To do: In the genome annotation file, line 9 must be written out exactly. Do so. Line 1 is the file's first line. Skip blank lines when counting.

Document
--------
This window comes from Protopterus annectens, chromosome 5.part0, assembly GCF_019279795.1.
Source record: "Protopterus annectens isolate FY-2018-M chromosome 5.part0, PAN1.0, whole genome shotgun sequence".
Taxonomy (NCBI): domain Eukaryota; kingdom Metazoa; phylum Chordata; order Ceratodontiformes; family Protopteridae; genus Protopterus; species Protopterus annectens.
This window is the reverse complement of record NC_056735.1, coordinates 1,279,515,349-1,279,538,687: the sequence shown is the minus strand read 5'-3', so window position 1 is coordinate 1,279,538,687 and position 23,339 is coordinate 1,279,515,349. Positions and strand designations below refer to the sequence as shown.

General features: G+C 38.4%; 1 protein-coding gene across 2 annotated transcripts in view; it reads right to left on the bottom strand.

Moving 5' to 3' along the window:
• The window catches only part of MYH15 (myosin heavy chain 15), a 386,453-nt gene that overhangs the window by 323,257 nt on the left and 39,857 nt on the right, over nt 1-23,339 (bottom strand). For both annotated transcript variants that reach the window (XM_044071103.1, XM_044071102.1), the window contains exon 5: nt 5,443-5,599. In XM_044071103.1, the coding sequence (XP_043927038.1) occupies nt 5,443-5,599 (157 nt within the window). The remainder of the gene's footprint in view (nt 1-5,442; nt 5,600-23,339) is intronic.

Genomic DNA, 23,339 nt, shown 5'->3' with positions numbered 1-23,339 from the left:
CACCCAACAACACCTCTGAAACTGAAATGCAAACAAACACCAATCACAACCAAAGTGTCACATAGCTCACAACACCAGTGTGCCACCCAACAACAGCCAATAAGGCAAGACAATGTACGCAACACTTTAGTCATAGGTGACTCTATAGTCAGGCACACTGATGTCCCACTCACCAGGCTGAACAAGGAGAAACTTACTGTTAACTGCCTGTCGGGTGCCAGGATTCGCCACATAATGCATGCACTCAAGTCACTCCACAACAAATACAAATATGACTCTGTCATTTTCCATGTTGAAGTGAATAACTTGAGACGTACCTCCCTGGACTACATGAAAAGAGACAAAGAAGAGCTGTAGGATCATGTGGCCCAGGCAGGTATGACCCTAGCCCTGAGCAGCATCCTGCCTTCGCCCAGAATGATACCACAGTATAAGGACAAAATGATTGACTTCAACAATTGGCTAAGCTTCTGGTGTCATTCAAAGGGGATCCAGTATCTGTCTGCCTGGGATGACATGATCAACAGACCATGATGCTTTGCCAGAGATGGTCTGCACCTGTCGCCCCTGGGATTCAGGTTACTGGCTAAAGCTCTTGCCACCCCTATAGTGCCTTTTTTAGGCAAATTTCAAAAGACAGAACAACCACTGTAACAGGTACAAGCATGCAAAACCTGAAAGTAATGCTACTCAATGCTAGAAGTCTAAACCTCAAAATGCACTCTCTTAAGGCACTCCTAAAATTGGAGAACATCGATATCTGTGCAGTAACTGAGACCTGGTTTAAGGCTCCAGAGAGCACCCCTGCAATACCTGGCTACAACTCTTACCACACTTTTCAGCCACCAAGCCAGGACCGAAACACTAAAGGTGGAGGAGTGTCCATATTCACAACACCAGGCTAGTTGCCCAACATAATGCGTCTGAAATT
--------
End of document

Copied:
CACCCAACAACACCTCTGAAACTGAAATGCAAACAAACACCAATCACAACCAAAGTGTCACATAGCTCACAACACCAGTGTGCCACCCAACAACAGCCAATAAGGCAAGACAATGTACGCAACACTTTAGTCATAGGTGACTCTATAGTCAGGCACACTGATGTCCCACTCACCAGGCTGAACAAGGAGAAACTTACTGTTAACTGCCTGTCGGGTGCCAGGATTCGCCACATAATGCATGCACTCAAGTCACTCCACAACAAATACAAATATGACTCTGTCATTTTCCATGTTGAAGTGAATAACTTGAGACGTACCTCCCTGGACTACATGAAAAGAGACAAAGAAGAGCTGTAGGATCATGTGGCCCAGGCAGGTATGACCCTAGCCCTGAGCAGCATCCTGCCTTCGCCCAGAATGATACCACAGTATAAGGACAAAATGATTGACTTCAACAATTGGCTAAGCTTCTGGTGTCATTCAAAGGGGATCCAGTATCTGTCTGCCTGGGATGACATGATCAACAGACCATGATGCTTTGCCAGAGATGGTCTGCACCTGTCGCCCCTGGGATTCAGGTTACTGGCTAAAGCTCTTGCCACCCCTATAGTGCCTTTTTTAGGCAAATTTCAAAAGACAGAACAACCACTGTAACAGGTACAAGCATGCAAAACCTGAAAGTAATGCTACTCAATGCTAGAAGTCTAAACCTCAAAATGCACTCTCTTAAGGCACTCCTAAAATTGGAGAACATCGATATCTGTGCAGTAACTGAGACCTGGTTTAAGGCTCCAGAGAGCACCCCTGCAATACCTGGCTACAACTCTTACCACACTTTTCAGCCACCAAGCCAGGACCGAAACACTAAAGGTGGAGGAGTGTCCATATTCACAACACCAGGCTAGTTGCCCAACATAATGCGTCTGAAATT